The Biden administration is preparing to replace a rule under the Migratory Bird Treaty Act that would have exempted accidental deaths or injuries to migratory birds due to utilities’ routine operations.

“Electric co-ops, along with the broader utility sector, have spent decades developing and implementing ways to minimize impacts to birds while enhancing system reliability,” said Janelle Lemen, NRECA regulatory director.

“NRECA will actively engage and encourage clear and consistent implementation of the MBTA that recognizes our continued progress in reducing impacts to birds and the need for co-ops to continue providing affordable and reliable power to their local communities.”

Issued Jan. 7, the rule was originally set to take effect Feb. 8 when it was placed on a monthlong hold.

On March 8, the Department of the Interior said it was revoking the 2017 legal opinion that had provided the basis for the rule and that it would “reconsider its interpretation of the MBTA to develop common sense standards that can protect migratory birds and provide certainty to industry.”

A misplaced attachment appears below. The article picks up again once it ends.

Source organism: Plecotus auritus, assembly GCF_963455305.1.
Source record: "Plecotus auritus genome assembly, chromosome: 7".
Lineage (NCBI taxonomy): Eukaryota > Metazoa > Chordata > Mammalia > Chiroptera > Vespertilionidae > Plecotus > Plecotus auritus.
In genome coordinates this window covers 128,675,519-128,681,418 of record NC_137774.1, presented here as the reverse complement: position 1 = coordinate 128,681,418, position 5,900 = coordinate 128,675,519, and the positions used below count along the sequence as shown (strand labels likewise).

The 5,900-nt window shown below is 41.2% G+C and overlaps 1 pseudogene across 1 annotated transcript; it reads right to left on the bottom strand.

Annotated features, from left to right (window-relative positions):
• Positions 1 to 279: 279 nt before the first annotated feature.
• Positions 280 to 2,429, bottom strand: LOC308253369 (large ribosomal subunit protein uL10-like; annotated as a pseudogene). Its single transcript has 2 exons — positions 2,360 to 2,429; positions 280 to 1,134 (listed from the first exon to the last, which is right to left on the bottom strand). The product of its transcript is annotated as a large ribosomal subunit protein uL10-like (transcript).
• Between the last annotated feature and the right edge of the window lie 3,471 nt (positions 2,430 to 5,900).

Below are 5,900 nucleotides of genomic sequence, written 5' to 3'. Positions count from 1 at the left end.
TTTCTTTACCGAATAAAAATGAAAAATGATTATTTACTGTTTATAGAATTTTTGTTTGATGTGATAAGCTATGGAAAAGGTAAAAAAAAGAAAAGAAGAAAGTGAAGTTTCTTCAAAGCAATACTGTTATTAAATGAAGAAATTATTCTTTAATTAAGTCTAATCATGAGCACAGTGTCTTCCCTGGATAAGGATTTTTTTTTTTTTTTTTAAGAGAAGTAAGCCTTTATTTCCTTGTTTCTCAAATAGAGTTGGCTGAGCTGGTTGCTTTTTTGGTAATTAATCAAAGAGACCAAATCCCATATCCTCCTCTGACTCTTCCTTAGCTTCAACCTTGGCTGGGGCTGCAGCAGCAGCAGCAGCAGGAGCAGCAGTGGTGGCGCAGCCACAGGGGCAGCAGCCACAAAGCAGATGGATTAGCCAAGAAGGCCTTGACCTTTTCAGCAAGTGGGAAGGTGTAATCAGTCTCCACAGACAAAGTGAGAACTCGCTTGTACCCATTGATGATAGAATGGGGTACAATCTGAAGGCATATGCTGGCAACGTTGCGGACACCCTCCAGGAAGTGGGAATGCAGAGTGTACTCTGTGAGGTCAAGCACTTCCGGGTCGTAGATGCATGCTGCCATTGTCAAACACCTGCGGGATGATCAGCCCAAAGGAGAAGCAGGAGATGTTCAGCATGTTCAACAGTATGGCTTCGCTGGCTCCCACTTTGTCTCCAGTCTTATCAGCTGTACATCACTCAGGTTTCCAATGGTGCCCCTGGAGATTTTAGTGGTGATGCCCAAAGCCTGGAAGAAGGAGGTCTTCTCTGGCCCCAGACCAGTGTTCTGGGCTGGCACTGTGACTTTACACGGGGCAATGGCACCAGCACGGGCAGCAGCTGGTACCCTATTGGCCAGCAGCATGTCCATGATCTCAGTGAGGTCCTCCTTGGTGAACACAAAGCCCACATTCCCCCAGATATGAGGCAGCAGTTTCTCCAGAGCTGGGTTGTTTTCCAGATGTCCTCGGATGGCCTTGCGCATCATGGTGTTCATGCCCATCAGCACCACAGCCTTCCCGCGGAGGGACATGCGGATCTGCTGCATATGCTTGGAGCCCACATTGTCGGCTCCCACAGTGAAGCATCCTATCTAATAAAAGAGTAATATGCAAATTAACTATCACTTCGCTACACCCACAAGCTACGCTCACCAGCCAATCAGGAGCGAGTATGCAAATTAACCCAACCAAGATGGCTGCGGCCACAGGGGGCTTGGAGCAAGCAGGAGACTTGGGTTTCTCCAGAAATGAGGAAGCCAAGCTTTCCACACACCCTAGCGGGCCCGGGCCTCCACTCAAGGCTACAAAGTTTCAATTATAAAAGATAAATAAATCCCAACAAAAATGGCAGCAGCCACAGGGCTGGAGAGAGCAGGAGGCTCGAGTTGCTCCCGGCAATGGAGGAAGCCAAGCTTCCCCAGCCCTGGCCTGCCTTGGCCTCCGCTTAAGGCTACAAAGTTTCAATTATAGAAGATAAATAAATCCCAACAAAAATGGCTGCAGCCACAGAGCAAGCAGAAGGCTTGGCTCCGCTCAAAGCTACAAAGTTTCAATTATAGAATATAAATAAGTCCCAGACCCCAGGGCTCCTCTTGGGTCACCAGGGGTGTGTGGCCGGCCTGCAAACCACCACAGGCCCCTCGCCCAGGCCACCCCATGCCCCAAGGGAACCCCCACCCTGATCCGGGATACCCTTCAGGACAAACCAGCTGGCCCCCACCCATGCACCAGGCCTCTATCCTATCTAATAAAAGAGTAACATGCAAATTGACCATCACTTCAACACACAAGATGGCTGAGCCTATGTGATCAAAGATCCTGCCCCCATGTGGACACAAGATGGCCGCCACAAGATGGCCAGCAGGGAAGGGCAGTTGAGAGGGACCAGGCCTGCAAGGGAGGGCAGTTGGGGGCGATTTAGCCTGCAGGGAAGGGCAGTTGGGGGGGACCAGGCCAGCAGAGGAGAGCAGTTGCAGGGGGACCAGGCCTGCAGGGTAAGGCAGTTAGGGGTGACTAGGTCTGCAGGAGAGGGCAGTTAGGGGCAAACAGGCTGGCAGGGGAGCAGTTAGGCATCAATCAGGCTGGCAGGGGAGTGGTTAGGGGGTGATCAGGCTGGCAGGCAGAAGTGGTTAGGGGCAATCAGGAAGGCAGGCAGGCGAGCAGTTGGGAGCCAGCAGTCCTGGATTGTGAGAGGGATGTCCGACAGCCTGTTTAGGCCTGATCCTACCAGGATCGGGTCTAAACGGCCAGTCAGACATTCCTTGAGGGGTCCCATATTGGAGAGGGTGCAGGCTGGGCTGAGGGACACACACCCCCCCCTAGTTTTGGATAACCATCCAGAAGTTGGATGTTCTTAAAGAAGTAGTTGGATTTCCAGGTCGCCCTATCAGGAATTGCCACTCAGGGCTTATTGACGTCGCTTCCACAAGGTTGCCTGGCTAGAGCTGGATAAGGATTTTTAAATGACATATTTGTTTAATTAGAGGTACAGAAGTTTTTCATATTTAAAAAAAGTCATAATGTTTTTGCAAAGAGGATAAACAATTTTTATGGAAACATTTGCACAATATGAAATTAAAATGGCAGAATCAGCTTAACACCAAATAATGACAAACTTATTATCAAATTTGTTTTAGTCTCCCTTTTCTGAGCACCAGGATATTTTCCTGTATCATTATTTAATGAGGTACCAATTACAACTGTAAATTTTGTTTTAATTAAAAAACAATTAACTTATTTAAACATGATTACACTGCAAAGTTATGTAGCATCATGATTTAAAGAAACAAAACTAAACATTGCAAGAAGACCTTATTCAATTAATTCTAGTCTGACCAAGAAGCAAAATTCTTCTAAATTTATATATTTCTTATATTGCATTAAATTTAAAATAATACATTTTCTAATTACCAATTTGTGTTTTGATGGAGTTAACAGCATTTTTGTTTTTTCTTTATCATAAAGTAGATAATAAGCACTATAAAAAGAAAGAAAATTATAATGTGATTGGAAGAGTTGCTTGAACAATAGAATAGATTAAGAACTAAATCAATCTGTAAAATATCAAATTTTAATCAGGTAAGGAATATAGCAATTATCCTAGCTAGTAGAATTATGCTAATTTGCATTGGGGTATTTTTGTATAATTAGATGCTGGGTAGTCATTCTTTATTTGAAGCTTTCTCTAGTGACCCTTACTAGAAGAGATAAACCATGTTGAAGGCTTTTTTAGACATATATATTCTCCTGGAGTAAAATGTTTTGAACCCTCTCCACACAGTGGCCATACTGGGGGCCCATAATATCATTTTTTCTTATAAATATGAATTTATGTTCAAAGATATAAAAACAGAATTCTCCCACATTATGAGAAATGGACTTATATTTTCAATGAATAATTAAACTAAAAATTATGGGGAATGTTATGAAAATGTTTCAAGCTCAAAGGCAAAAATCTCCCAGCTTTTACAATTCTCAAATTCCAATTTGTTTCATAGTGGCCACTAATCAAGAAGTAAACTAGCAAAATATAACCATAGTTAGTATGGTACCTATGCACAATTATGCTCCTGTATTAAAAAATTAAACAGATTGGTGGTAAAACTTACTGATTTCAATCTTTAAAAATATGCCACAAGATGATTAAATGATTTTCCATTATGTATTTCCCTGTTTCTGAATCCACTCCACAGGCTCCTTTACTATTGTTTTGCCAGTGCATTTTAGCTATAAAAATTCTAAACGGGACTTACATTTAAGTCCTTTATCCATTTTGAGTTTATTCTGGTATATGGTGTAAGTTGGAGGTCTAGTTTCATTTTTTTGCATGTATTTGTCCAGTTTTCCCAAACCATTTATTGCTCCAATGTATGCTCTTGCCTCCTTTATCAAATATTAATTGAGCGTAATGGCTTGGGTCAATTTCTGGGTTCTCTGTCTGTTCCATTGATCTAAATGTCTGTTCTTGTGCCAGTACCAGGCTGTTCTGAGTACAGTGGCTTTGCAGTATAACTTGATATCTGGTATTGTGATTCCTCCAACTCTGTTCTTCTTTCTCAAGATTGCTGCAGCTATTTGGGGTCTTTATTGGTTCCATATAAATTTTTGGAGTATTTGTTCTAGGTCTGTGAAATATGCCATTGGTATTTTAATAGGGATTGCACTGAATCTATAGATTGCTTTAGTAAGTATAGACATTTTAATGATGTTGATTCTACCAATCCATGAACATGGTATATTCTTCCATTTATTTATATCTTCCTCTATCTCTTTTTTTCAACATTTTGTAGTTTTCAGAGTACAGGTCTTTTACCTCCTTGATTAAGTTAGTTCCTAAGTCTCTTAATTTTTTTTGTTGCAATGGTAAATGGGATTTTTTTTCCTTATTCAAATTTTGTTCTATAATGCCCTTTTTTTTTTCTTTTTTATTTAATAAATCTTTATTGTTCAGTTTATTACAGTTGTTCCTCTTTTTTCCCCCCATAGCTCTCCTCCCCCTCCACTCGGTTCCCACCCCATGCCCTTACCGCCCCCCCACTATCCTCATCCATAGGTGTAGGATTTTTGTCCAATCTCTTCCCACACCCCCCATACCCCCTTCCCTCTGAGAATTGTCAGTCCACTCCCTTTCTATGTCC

The department has not clarified whether it would soon issue a new legal interpretation on incidental take or unintentional harm under the MBTA or seek a new rulemaking—a process that could take more than a year.

Lemen said liability for operating transmission and distribution lines may be increased as the DOI reconsiders the rule. NRECA told the agency that the rule had offered greater certainty for co-ops as they maintain and modernize the grid and reduce impacts on migratory birds.

“We’ll work to ensure the agency recognizes the breadth of conservation efforts co-ops are already doing and the need for legal certainty,” she said.